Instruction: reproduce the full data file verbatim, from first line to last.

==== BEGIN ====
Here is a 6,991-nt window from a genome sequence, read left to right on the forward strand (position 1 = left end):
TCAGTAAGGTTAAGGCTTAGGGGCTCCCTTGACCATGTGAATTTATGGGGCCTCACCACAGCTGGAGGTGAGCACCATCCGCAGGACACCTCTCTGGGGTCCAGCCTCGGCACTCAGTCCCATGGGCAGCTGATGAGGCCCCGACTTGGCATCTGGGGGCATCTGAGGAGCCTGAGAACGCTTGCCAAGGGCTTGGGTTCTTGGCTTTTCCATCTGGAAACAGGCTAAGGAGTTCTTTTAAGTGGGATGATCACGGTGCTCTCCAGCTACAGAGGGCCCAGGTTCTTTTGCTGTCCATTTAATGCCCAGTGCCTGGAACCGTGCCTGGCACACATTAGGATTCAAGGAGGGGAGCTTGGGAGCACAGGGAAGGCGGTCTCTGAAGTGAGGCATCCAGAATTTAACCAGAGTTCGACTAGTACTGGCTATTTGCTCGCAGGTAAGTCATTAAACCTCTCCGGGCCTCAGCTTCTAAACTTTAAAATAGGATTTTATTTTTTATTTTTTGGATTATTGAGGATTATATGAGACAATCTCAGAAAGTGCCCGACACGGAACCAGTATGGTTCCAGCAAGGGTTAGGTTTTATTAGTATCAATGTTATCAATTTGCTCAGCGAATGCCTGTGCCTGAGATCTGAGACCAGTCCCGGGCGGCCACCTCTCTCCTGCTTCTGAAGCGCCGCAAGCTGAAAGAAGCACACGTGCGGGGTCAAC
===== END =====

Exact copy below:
Here is a 6,991-nt window from a genome sequence, read left to right on the forward strand (position 1 = left end):
TCAGTAAGGTTAAGGCTTAGGGGCTCCCTTGACCATGTGAATTTATGGGGCCTCACCACAGCTGGAGGTGAGCACCATCCGCAGGACACCTCTCTGGGGTCCAGCCTCGGCACTCAGTCCCATGGGCAGCTGATGAGGCCCCGACTTGGCATCTGGGGGCATCTGAGGAGCCTGAGAACGCTTGCCAAGGGCTTGGGTTCTTGGCTTTTCCATCTGGAAACAGGCTAAGGAGTTCTTTTAAGTGGGATGATCACGGTGCTCTCCAGCTACAGAGGGCCCAGGTTCTTTTGCTGTCCATTTAATGCCCAGTGCCTGGAACCGTGCCTGGCACACATTAGGATTCAAGGAGGGGAGCTTGGGAGCACAGGGAAGGCGGTCTCTGAAGTGAGGCATCCAGAATTTAACCAGAGTTCGACTAGTACTGGCTATTTGCTCGCAGGTAAGTCATTAAACCTCTCCGGGCCTCAGCTTCTAAACTTTAAAATAGGATTTTATTTTTTATTTTTTGGATTATTGAGGATTATATGAGACAATCTCAGAAAGTGCCCGACACGGAACCAGTATGGTTCCAGCAAGGGTTAGGTTTTATTAGTATCAATGTTATCAATTTGCTCAGCGAATGCCTGTGCCTGAGATCTGAGACCAGTCCCGGGCGGCCACCTCTCTCCTGCTTCTGAAGCGCCGCAAGCTGAAAGAAGCACACGTGCGGGGTCAAC